Setting the properties of the Text tool.

33 Click near a city dot on the map and type in that city's name. Press Esc to exit the text field editing mode.

Enetering a city name with the aid of the Text tool in Flash.

Type in all the city names in this way.

34 Lock the city names layer and create a new one above it - call it country names. Just like you did for the cities, write all the country names with the Text tool (T). Only choose a lighter color, because these countries are not the focus of the map.

Once you are done with writing all the names, delete the image layer. You don't need it anymore. Your Flash vector map should look like the one on the image below:

The final look of the map which was entirely made in Flash.

You may have noticed that I didn't put the name "Austria" on the map. This is normal, since the map is about Austria - so you should write that somewhere on the bottom of the map - below it.

Well, that wraps it up for this lesson! I hope that you enjoyed learning it. Now, if you wish to expand the possibilities and enable your users to interact with the map, please check out my tutorial that explains how to make an interactive map.

Download the source FLA file for the example shown in this tutorial (Flash MX 2004 format).


Submit a comment

  • Terry Corbet Nov 13, 2008 at 6:54 pm

    01. I have just found your site — it is excellent.
    02. I haven’t time to complete the whole tutorial right now, sorry.
    03. My only purpose here is to provide some feedback with minor problems in your textual material. Please erase my comments so they won’t detract from your fine work. Anyone reading your work will know that you are meticulous about your language, so I think you will want to fix these:

    #7. “Living either one of them on will make drawing a nightmare…” — should be “Leaving either one …”

    #15 “…you will select whole of it.” — should be “By double-clicking, the Selection tool will attempt to select a whole object. As you can see in the figure, what you intended as a ‘whole object’ has not been selected.”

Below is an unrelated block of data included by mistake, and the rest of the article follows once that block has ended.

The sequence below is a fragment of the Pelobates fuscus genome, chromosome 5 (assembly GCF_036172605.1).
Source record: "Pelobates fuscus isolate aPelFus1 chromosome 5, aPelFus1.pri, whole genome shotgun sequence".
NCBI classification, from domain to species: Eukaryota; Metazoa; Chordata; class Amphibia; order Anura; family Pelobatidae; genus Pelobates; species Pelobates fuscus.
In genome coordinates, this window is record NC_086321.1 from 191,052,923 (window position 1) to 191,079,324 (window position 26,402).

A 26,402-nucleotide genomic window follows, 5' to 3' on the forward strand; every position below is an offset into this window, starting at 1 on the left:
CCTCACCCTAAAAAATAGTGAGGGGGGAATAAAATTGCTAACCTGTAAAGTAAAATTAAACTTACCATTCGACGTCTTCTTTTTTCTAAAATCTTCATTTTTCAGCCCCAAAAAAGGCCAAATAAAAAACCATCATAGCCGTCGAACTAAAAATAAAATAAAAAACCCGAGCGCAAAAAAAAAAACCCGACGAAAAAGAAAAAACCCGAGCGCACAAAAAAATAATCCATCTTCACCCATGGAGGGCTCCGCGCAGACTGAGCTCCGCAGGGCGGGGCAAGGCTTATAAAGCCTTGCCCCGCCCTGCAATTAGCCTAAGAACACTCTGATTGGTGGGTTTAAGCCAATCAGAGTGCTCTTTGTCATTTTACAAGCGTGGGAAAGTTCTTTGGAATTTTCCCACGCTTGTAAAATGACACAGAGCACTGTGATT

• Luka Nov 18, 2008 at 10:46 am

    Terry Corbet: Thanks. I appreciate the time you took to notify me of this. Sometimes, I just overlook typos. I like it when everything is written correctly, but I don’t have the time to check each tutorial for grammar etc. Thanks again! I will fix those errors!

  • lyxstryk Dec 22, 2008 at 5:32 am

    This tutorial is so nice.
    I would like to add a zoom and pan buttons in my map. But I don’t know how to start. If I were to add a zoom function, do I have to create the same maps of different sizes again and again including the layers and action scripts? Is there an easier way?
    Hope to receive a reply from you soon.
    Thank you so much.

  • martincheq Jan 4, 2009 at 4:57 pm

    Hi. Great tutorial 😉

    I just wanna ask something. When I want to fill the countries with color, I choose the borders layer and I want to fill each country, but I just cant. The whole area in the rectangle colorizes. I have no gaps betveen lines and also, I have set close large gaps to ON , so I just don’t see where the the problem could be.

    Is somethink wrong if I set that color in fill, and for stroke i chosed to be blank(white crossed rectangle)

    By the way, I’m using Adobe Flash CS4, so maybe there something else needs to be done, I have tried, but nothing worked.


  • martincheq Jan 4, 2009 at 5:53 pm

    OK, i’m sorry because I didn’t read the guide in the detailes, here was my mistake. I was doing this on my own, I looked here just some times to be sure what I was doing, so I made a rectangle via rectangle primitive tool ( black border and no fill), but I couldn’t volor the countries.

    When I used normal rectangle tool, it worked fine.

    Please if you could join these two comments so that question and answer would be joined

    lp, martin

  • Ted Aug 7, 2009 at 12:22 am

    If you do not have Adobe Flash this tutorial might be too hard for you. To create a map quickly, you can google for some ‘flash map making software’, which should make the creation process easier for you.

  • Designer Resources Dec 22, 2009 at 12:02 pm

    Great post and very informativ. Thanks for the useful information.

  • Web Design Chester May 1, 2010 at 6:07 pm

    I’m looking to apply this to a driving centre website i’m working on at the moment. I was tempted to use css image maps but think I may opt for this method instead.


  • Great tutorial

  • trav Mar 24, 2011 at 6:15 am

    no example?

    I didn’t readily see an example of this tutorial working. It should be on the top of the page, at beginning of tutorial.

  • trav Mar 24, 2011 at 6:16 am

    oh sorry, nevermind, all the ads got in the way.

  • Sarah Strellson Dec 8, 2011 at 2:15 pm

    Thanks for this tutorial, I’m currently learning flash and also have a country map where I test certain features. This helps me a lot to get better started :-).

  • Najam May 5, 2012 at 6:52 am


  • Great tutorial! Thanks a lot!